May 10, 2019
Dear Friends and Neighbors,
SB 91 No More
House Passes Tough Crime Law and Strengthens Gun Database
We heard you. Alaskans have been insisting that the legislature crack down on crime. The House did just that. As a former prosecutor, I feel passionate about this issue, and fighting for a strong criminal justice system that protects public safety has always been a top priority for me. In 2016, I was the only Democrat to vote against Senate Bill 91. This Wednesday, I enthusiastically voted to repeal and replace it.
In the House Finance committee, my fellow committee members and I crafted House Bill 49—that repeals and replaces SB 91—after hearing a myriad of crime presentations. We worked closely with executive branch crime experts to ensure that HB 49 gives police and prosecutors the tools to make Alaska safe.
I was proud to amend this bill in House Finance to help reduce gun violence. Currently in Alaska, someone involuntarily committed by a court for mental health treatment may not purchase a firearm. But the court’s database only extends back to 2014. I proposed that we look back to 1981 to ensure that people suffering from mental illness can’t buy firearms. This is a rare opportunity to address gun violence in a bi-partisan manner: the Trump Administration and the National Rifle Association are both supportive of strengthening such databases.
Here are a few highlights of what the bill does:
- Increases presumptive sentencing ranges for Class A and Class B felony offenses
- Increases the maximum sentence for all Class A and Class B misdemeanors
- Creates a new crime of "Possession of Motor Vehicle Theft Tools", under which individuals who both possess tools commonly used to steal a vehicle and demonstrate an intent to steal a vehicle can be prosecuted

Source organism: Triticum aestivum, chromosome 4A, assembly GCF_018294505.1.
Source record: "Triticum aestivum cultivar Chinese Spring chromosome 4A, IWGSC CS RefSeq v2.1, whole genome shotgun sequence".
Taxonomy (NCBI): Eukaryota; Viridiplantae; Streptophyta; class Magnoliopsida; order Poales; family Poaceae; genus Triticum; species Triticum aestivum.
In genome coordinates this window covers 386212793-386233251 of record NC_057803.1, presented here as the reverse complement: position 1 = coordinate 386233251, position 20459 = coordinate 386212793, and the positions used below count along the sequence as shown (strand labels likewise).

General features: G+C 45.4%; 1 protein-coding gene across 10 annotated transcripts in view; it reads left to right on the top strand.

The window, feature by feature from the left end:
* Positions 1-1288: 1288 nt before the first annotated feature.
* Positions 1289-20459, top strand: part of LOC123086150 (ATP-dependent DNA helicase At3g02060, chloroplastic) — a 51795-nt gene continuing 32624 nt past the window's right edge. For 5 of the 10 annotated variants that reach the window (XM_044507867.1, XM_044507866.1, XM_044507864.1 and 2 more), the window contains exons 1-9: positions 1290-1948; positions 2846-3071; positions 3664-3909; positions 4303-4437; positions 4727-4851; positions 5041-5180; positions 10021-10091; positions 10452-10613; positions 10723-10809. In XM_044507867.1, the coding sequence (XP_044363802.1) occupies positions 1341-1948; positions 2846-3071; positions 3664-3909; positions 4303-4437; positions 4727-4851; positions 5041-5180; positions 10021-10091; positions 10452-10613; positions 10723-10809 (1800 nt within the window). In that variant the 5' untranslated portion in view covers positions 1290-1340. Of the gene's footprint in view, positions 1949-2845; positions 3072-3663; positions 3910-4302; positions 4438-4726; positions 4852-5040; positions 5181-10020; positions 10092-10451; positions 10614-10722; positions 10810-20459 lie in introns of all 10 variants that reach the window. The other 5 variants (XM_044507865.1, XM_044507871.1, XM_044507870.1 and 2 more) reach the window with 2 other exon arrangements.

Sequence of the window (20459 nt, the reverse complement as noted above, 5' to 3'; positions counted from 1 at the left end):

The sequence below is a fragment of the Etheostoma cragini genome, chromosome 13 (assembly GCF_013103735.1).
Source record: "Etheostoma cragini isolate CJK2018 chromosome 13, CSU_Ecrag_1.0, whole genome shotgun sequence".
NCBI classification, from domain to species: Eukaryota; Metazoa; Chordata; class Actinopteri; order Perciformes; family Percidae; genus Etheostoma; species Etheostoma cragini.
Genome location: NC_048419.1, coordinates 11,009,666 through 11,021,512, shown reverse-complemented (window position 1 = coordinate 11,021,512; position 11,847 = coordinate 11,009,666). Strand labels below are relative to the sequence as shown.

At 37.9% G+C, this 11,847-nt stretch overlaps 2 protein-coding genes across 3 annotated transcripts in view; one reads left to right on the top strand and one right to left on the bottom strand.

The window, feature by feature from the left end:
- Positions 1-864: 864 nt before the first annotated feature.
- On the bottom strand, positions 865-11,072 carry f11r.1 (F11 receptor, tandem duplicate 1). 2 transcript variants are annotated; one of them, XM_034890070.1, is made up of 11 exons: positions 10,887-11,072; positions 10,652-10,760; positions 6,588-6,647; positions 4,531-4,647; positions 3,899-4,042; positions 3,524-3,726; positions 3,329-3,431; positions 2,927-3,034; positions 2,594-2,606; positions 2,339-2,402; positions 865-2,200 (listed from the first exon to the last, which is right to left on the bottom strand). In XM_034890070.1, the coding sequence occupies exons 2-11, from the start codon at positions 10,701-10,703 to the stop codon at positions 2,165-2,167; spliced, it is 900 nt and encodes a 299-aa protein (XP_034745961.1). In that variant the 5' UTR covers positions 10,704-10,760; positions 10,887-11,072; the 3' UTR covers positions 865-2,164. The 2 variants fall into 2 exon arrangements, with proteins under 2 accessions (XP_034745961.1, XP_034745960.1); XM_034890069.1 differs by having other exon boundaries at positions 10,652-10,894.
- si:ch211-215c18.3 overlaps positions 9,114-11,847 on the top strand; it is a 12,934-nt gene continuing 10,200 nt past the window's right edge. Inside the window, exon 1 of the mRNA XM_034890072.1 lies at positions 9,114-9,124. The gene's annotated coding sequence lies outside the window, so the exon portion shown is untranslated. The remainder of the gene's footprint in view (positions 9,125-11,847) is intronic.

- Requires sex offenders registered in another jurisdiction to enter the Alaska sex offender registry when they move here
- Prohibits sex offenders from receiving good-time credit while in prison or on parole
- Repeals credits for time served for pre-trial electronic monitoring for the most serious crimes
- Requires timely testing of sexual assault examination kits
- Gives judges more discretion in considering pre-trial risk assessment in making bail release decisions
HB 49 is a positive step forward in addressing crime, but no matter how robust our statutes may be, if our law enforcement and courts do not receive the financial support they need, we won’t solve the problem.
Happily, public safety funding is a priority in this year’s House budget. We fully funded the Village Public Safety Officer program. We funded two new sex crime investigators in rural Alaska. We funded two new probation officers and a coordinator in our Therapeutic Courts. We funded my amendment that added new prosecutors, public defenders and support staff to help reduce the backlog of criminal cases.
I’ll monitor HB 49’s effects, continue to advocate for adequate funding, and remain focused on improving our state’s public safety. Thank you for your trust and support.
Representative Andy Josephson
Alaska House of Representatives, District 17
Serving Midtown, University and East Anchorage Neighborhoods
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